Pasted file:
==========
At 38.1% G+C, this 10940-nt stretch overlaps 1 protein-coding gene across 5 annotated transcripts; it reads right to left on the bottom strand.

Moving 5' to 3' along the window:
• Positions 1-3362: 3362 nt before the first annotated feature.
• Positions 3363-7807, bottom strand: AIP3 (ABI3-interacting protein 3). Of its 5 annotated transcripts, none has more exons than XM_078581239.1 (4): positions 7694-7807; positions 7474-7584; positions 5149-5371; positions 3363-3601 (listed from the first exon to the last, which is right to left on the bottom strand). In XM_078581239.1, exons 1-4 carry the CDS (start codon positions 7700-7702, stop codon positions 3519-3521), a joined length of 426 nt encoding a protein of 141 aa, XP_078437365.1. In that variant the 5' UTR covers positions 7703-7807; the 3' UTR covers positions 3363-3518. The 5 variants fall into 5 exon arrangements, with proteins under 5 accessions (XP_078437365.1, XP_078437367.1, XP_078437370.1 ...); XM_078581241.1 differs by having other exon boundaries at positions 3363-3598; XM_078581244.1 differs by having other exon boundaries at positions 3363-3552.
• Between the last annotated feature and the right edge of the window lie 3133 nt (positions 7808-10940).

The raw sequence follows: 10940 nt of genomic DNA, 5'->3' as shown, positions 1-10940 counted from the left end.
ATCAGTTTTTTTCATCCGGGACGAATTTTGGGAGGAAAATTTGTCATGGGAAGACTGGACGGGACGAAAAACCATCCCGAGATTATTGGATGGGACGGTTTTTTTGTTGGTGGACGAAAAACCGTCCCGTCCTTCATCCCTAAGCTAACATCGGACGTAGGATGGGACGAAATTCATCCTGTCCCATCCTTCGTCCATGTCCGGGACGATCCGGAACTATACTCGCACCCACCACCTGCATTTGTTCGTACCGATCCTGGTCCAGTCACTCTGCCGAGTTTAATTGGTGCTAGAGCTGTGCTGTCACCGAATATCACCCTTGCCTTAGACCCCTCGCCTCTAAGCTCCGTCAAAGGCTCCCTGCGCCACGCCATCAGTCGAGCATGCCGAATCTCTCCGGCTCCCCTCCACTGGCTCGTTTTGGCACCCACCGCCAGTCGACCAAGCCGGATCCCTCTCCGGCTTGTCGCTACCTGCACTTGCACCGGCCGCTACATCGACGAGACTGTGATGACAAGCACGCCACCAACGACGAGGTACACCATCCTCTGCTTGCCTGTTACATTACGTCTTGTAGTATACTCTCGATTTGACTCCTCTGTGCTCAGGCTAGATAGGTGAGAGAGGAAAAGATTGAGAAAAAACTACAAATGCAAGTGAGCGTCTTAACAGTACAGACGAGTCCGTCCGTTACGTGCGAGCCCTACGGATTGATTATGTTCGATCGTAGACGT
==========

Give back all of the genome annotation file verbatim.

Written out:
At 38.1% G+C, this 10940-nt stretch overlaps 1 protein-coding gene across 5 annotated transcripts; it reads right to left on the bottom strand.

Moving 5' to 3' along the window:
• Positions 1-3362: 3362 nt before the first annotated feature.
• Positions 3363-7807, bottom strand: AIP3 (ABI3-interacting protein 3). Of its 5 annotated transcripts, none has more exons than XM_078581239.1 (4): positions 7694-7807; positions 7474-7584; positions 5149-5371; positions 3363-3601 (listed from the first exon to the last, which is right to left on the bottom strand). In XM_078581239.1, exons 1-4 carry the CDS (start codon positions 7700-7702, stop codon positions 3519-3521), a joined length of 426 nt encoding a protein of 141 aa, XP_078437365.1. In that variant the 5' UTR covers positions 7703-7807; the 3' UTR covers positions 3363-3518. The 5 variants fall into 5 exon arrangements, with proteins under 5 accessions (XP_078437365.1, XP_078437367.1, XP_078437370.1 ...); XM_078581241.1 differs by having other exon boundaries at positions 3363-3598; XM_078581244.1 differs by having other exon boundaries at positions 3363-3552.
• Between the last annotated feature and the right edge of the window lie 3133 nt (positions 7808-10940).

The raw sequence follows: 10940 nt of genomic DNA, 5'->3' as shown, positions 1-10940 counted from the left end.
ATCAGTTTTTTTCATCCGGGACGAATTTTGGGAGGAAAATTTGTCATGGGAAGACTGGACGGGACGAAAAACCATCCCGAGATTATTGGATGGGACGGTTTTTTTGTTGGTGGACGAAAAACCGTCCCGTCCTTCATCCCTAAGCTAACATCGGACGTAGGATGGGACGAAATTCATCCTGTCCCATCCTTCGTCCATGTCCGGGACGATCCGGAACTATACTCGCACCCACCACCTGCATTTGTTCGTACCGATCCTGGTCCAGTCACTCTGCCGAGTTTAATTGGTGCTAGAGCTGTGCTGTCACCGAATATCACCCTTGCCTTAGACCCCTCGCCTCTAAGCTCCGTCAAAGGCTCCCTGCGCCACGCCATCAGTCGAGCATGCCGAATCTCTCCGGCTCCCCTCCACTGGCTCGTTTTGGCACCCACCGCCAGTCGACCAAGCCGGATCCCTCTCCGGCTTGTCGCTACCTGCACTTGCACCGGCCGCTACATCGACGAGACTGTGATGACAAGCACGCCACCAACGACGAGGTACACCATCCTCTGCTTGCCTGTTACATTACGTCTTGTAGTATACTCTCGATTTGACTCCTCTGTGCTCAGGCTAGATAGGTGAGAGAGGAAAAGATTGAGAAAAAACTACAAATGCAAGTGAGCGTCTTAACAGTACAGACGAGTCCGTCCGTTACGTGCGAGCCCTACGGATTGATTATGTTCGATCGTAGACGT